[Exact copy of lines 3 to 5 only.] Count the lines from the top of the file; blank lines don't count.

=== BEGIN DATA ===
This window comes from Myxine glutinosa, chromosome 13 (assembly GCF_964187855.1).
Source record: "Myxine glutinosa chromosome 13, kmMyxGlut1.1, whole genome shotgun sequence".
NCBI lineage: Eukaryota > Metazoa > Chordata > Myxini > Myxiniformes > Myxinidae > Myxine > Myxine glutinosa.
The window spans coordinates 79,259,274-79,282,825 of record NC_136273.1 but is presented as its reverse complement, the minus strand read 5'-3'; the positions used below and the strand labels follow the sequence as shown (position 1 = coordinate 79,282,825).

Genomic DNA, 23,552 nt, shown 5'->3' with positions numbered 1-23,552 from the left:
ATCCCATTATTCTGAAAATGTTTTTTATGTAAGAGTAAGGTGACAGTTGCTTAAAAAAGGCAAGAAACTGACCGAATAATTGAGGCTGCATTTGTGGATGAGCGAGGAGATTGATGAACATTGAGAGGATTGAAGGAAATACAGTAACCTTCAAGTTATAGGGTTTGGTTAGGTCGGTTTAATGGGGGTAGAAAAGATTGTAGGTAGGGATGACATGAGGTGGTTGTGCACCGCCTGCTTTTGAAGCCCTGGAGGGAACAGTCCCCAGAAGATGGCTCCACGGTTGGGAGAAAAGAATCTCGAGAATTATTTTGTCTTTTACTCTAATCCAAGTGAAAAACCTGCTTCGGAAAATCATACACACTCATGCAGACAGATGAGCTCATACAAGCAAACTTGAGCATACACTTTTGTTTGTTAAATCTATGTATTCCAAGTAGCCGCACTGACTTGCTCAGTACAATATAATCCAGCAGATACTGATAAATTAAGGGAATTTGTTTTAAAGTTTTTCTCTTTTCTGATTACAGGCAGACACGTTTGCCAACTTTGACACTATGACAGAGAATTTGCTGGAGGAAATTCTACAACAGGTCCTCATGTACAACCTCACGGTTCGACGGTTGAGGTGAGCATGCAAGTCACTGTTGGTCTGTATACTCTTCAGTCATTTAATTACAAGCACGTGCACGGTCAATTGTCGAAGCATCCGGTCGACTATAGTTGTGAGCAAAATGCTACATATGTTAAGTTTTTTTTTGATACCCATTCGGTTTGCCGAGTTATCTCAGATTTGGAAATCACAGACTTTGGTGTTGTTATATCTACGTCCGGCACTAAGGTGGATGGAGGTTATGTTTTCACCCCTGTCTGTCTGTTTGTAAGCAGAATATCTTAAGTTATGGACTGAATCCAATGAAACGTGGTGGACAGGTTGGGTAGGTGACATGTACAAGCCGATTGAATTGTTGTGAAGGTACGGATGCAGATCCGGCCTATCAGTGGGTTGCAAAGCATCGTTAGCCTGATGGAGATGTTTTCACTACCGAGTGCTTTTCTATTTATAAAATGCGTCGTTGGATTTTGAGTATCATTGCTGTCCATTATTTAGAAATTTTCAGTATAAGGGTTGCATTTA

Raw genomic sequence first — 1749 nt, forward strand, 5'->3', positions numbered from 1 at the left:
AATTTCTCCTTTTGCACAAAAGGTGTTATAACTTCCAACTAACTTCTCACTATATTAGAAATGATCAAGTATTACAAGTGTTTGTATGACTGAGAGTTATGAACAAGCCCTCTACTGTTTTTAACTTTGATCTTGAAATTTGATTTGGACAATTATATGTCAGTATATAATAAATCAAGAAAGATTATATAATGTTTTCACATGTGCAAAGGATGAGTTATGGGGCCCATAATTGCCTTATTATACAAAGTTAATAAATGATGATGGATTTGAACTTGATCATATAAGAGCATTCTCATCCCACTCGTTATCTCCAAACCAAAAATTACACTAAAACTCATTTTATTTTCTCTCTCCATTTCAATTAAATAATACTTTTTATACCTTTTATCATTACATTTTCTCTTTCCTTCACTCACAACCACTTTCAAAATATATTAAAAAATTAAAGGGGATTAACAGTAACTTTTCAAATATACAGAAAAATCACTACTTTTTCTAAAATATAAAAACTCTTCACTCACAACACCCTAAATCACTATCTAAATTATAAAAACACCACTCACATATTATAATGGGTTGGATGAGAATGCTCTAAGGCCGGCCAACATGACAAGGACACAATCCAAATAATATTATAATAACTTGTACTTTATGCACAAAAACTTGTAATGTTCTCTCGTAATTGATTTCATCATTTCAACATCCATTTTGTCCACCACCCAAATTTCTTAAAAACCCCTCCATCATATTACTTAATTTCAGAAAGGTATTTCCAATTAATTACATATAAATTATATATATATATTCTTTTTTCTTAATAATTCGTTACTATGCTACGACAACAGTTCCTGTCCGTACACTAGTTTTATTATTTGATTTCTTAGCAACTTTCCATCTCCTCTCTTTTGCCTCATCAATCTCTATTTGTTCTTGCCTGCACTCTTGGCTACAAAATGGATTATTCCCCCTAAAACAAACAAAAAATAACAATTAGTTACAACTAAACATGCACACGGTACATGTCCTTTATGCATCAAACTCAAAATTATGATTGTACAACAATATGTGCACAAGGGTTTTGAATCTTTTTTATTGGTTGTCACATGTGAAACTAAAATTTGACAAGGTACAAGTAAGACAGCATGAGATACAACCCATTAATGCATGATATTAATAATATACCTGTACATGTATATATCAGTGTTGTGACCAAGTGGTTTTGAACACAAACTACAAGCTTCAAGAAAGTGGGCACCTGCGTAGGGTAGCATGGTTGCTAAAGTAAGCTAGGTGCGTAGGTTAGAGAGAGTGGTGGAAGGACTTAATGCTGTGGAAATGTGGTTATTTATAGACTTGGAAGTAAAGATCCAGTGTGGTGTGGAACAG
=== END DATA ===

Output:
NCBI lineage: Eukaryota > Metazoa > Chordata > Myxini > Myxiniformes > Myxinidae > Myxine > Myxine glutinosa.
The window spans coordinates 79,259,274-79,282,825 of record NC_136273.1 but is presented as its reverse complement, the minus strand read 5'-3'; the positions used below and the strand labels follow the sequence as shown (position 1 = coordinate 79,282,825).

Genomic DNA, 23,552 nt, shown 5'->3' with positions numbered 1-23,552 from the left: